Charged with malicious wounding and strangle in May this year, Steven 'Korok' Ashworth has pleaded guilty and has been convicted by the Fairfax County General District Court.
The final disposition on Korok’s file case is stating a guilty verdict and it was pronounced on October 20th. Steven 'Korok' Ashworth’s received a 12 months sentence with ten months suspended time and one year of supervised probation. This means he might still be facing two months or less of incarceration.
The probation rules are of course different from case to case and sometimes from state to state but a general definition from legal-dictionary. com is stating the following: “A judge may also issue a conditionally suspended sentence. This type of sentence withholds execution of the penalty as long as the defendant exhibits good behavior. For example, if a person was convicted of shoplifting for the first time, the judge could impose thirty days of incarceration as a penalty and then suspend the imprisonment on the condition that the defendant not commit any crimes during the next year. Once the year passes without incident, the penalty is discharged. If, however, the defendant does commit another crime, the judge is entitled to revoke the suspension and have the defendant serve the thirty days in jail.”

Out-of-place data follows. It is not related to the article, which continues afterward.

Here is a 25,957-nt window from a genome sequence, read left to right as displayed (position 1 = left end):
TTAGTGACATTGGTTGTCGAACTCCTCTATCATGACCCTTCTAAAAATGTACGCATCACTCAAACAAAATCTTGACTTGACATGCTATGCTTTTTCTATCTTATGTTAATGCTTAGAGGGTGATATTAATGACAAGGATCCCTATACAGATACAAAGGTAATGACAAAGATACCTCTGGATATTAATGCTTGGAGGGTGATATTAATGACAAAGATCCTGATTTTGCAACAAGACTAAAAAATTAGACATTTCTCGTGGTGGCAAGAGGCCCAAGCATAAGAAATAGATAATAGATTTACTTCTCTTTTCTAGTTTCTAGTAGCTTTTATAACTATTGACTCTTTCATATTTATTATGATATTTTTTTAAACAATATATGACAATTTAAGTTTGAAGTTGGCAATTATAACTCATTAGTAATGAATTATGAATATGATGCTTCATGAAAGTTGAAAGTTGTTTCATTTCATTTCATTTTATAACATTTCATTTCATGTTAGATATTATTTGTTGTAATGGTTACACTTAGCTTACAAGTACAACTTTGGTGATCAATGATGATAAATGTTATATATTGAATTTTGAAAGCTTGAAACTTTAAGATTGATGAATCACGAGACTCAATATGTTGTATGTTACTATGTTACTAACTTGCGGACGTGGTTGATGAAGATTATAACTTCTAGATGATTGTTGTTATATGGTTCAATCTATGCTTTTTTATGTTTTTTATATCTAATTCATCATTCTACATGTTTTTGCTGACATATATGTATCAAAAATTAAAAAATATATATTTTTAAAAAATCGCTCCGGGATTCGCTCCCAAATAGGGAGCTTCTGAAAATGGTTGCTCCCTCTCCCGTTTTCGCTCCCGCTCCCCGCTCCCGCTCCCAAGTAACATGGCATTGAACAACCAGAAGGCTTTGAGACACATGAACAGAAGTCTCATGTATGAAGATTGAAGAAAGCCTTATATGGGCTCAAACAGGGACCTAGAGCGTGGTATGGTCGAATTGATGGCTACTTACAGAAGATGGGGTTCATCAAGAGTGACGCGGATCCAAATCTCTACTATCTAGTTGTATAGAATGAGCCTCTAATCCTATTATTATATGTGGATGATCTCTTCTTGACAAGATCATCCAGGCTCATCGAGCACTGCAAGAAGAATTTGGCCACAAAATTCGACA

“Whether a conditionally suspended sentence is considered equivalent or complementary to a Probation order or is considered an entirely distinct legal action depends on the jurisdiction. Under a probation order, the convicted person is not incarcerated but is placed under the supervision of a probation officer for a specified length of time. A person who violates probation will likely have his probation revoked and will have to serve the original sentence.”